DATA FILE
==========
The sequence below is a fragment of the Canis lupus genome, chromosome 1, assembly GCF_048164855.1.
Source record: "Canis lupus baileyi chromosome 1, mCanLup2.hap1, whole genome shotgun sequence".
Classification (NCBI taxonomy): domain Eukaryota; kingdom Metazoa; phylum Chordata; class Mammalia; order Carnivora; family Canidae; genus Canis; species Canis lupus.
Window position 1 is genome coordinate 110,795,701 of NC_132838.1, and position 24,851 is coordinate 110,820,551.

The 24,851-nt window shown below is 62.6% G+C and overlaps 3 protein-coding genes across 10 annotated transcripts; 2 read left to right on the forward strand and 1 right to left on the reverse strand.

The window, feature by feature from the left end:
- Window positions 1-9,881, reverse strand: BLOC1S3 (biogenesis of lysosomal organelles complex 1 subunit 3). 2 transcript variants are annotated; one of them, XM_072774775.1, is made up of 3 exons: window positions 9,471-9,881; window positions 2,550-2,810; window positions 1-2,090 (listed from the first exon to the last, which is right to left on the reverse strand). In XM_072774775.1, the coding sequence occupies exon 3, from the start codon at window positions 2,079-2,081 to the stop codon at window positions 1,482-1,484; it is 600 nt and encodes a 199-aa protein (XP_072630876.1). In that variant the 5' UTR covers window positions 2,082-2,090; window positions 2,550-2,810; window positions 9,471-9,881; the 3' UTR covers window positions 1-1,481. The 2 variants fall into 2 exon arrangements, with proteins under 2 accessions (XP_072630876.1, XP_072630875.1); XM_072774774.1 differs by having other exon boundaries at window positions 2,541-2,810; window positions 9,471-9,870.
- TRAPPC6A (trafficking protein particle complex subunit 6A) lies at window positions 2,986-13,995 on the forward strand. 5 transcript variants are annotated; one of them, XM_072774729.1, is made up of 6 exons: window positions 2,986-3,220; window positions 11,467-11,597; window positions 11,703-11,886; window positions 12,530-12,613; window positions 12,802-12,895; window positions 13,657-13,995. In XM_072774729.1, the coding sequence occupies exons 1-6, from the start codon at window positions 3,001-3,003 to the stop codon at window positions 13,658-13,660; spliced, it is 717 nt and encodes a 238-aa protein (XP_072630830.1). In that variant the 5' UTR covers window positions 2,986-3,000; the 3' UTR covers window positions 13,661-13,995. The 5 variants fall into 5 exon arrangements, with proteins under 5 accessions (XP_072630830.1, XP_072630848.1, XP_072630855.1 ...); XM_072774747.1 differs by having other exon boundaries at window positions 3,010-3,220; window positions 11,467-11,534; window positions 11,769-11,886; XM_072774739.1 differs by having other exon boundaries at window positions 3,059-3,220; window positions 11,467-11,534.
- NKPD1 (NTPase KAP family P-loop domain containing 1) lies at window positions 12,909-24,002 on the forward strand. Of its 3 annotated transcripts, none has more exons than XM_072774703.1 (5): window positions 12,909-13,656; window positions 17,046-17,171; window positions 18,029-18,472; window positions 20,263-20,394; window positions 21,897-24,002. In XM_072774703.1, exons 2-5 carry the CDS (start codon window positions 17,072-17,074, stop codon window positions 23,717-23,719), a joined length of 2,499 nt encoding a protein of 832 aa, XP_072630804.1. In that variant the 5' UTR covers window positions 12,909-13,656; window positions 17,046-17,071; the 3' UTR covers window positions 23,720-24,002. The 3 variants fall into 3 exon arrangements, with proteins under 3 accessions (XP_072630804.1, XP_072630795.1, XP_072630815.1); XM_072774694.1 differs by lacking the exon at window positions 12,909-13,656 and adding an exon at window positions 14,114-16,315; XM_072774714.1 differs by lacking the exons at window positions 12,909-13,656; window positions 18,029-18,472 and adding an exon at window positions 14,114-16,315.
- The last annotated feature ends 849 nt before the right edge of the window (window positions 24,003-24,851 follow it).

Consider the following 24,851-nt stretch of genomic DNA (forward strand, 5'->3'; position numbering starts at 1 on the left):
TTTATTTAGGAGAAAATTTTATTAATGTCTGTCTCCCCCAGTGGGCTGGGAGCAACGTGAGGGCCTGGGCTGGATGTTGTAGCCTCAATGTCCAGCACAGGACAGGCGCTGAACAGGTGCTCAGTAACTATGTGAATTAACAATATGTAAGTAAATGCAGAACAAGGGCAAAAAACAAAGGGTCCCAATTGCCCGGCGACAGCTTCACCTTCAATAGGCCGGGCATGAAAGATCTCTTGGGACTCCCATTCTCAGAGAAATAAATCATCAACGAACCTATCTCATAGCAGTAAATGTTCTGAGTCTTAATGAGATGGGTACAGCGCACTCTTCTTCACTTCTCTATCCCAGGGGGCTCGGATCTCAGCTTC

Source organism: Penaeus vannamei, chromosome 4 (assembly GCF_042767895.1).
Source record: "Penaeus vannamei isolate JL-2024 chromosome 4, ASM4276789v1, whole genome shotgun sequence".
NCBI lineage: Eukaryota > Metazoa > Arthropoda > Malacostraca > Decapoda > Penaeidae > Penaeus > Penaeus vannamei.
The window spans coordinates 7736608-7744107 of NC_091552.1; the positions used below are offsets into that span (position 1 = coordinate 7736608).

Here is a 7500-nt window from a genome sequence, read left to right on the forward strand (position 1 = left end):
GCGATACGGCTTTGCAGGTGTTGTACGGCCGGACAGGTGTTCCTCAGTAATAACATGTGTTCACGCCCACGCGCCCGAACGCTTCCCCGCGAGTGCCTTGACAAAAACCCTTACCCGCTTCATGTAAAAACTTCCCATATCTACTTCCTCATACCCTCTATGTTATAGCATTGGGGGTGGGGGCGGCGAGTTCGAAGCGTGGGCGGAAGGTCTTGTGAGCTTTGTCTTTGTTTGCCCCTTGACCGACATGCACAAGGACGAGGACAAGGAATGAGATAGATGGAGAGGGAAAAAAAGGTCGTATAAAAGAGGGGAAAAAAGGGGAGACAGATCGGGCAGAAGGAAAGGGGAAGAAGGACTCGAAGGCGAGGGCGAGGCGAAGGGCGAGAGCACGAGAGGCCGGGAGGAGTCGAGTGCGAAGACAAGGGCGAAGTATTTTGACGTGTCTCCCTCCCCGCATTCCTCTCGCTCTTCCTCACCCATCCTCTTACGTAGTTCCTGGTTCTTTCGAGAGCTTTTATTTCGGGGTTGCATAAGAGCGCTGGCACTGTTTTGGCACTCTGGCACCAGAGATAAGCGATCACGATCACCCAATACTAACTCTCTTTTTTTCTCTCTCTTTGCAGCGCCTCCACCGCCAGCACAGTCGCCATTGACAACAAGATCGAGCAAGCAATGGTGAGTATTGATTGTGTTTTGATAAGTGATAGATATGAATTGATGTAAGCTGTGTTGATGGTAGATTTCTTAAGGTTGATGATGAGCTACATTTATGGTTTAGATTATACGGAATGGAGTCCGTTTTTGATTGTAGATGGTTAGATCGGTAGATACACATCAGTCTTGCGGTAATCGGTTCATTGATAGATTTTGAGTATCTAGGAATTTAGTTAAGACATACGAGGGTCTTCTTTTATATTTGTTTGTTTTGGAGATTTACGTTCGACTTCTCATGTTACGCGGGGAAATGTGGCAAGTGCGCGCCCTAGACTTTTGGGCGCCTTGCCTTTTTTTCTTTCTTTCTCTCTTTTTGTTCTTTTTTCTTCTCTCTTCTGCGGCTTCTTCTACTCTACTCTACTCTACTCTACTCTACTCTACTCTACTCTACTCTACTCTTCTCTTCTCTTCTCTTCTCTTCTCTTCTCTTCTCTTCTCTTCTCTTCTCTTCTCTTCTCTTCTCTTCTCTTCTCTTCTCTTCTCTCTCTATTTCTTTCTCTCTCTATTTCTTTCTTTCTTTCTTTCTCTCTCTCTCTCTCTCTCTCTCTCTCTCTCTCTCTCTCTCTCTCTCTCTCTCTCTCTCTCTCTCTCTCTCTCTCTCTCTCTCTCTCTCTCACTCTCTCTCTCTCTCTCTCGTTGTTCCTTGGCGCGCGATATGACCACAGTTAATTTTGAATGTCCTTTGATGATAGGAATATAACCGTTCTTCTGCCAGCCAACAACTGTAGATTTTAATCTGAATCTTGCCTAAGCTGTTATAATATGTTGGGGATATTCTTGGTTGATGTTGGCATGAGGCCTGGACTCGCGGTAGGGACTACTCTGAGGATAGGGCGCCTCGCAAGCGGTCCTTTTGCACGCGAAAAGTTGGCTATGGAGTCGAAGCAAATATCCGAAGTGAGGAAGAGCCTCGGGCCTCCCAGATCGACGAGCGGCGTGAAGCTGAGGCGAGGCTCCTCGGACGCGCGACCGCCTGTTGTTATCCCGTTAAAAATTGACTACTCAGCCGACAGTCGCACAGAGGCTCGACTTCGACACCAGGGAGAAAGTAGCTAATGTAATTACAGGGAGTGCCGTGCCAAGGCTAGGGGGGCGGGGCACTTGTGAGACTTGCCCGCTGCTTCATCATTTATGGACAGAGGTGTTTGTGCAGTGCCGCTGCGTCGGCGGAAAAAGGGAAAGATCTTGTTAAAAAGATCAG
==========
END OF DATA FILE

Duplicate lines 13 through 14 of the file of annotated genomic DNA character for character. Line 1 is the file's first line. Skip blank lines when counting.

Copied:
Source organism: Penaeus vannamei, chromosome 4 (assembly GCF_042767895.1).
Source record: "Penaeus vannamei isolate JL-2024 chromosome 4, ASM4276789v1, whole genome shotgun sequence".